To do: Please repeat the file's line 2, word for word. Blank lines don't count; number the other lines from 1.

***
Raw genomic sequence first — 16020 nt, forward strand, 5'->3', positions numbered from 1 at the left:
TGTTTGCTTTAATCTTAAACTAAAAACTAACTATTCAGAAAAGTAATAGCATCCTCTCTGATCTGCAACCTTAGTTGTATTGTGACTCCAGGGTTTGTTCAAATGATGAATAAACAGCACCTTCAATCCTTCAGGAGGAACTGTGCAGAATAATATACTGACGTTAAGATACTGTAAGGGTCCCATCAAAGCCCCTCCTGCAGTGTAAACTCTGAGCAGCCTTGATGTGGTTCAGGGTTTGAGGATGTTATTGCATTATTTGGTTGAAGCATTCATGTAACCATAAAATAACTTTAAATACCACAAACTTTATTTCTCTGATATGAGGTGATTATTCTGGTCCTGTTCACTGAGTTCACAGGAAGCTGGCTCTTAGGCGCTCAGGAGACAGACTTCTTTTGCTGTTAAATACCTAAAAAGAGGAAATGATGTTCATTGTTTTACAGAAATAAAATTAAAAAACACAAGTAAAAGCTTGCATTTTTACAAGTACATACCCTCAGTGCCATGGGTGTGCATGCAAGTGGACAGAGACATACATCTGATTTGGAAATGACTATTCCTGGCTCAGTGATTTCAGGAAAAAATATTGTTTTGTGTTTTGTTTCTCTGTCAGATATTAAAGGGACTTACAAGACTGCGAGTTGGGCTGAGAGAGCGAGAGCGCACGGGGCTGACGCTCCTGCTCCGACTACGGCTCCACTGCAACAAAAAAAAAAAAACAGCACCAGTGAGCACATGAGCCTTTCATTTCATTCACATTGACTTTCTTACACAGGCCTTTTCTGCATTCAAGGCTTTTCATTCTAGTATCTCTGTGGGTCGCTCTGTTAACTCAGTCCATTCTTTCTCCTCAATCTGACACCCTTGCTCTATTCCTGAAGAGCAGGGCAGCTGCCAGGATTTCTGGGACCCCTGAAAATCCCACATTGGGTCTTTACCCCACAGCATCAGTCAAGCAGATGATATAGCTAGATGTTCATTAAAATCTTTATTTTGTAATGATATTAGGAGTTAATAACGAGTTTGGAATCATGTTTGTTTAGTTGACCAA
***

TGTTTGCTTTAATCTTAAACTAAAAACTAACTATTCAGAAAAGTAATAGCATCCTCTCTGATCTGCAACCTTAGTTGTATTGTGACTCCAGGGTTTGTTCAAATGATGAATAAACAGCACCTTCAATCCTTCAGGAGGAACTGTGCAGAATAATATACTGACGTTAAGATACTGTAAGGGTCCCATCAAAGCCCCTCCTGCAGTGTAAACTCTGAGCAGCCTTGATGTGGTTCAGGGTTTGAGGATGTTATTGCATTATTTGGTTGAAGCATTCATGTAACCATAAAATAACTTTAAATACCACAAACTTTATTTCTCTGATATGAGGTGATTATTCTGGTCCTGTTCACTGAGTTCACAGGAAGCTGGCTCTTAGGCGCTCAGGAGACAGACTTCTTTTGCTGTTAAATACCTAAAAAGAGGAAATGATGTTCATTGTTTTACAGAAATAAAATTAAAAAACACAAGTAAAAGCTTGCATTTTTACAAGTACATACCCTCAGTGCCATGGGTGTGCATGCAAGTGGACAGAGACATACATCTGATTTGGAAATGACTATTCCTGGCTCAGTGATTTCAGGAAAAAATATTGTTTTGTGTTTTGTTTCTCTGTCAGATATTAAAGGGACTTACAAGACTGCGAGTTGGGCTGAGAGAGCGAGAGCGCACGGGGCTGACGCTCCTGCTCCGACTACGGCTCCACTGCAACAAAAAAAAAAAAACAGCACCAGTGAGCACATGAGCCTTTCATTTCATTCACATTGACTTTCTTACACAGGCCTTTTCTGCATTCAAGGCTTTTCATTCTAGTATCTCTGTGGGTCGCTCTGTTAACTCAGTCCATTCTTTCTCCTCAATCTGACACCCTTGCTCTATTCCTGAAGAGCAGGGCAGCTGCCAGGATTTCTGGGACCCCTGAAAATCCCACATTGGGTCTTTACCCCACAGCATCAGTCAAGCAGATGATATAGCTAGATGTTCATTAAAATCTTTATTTTGTAATGATATTAGGAGTTAATAACGAGTTTGGAATCATGTTTGTTTAGTTGACCAA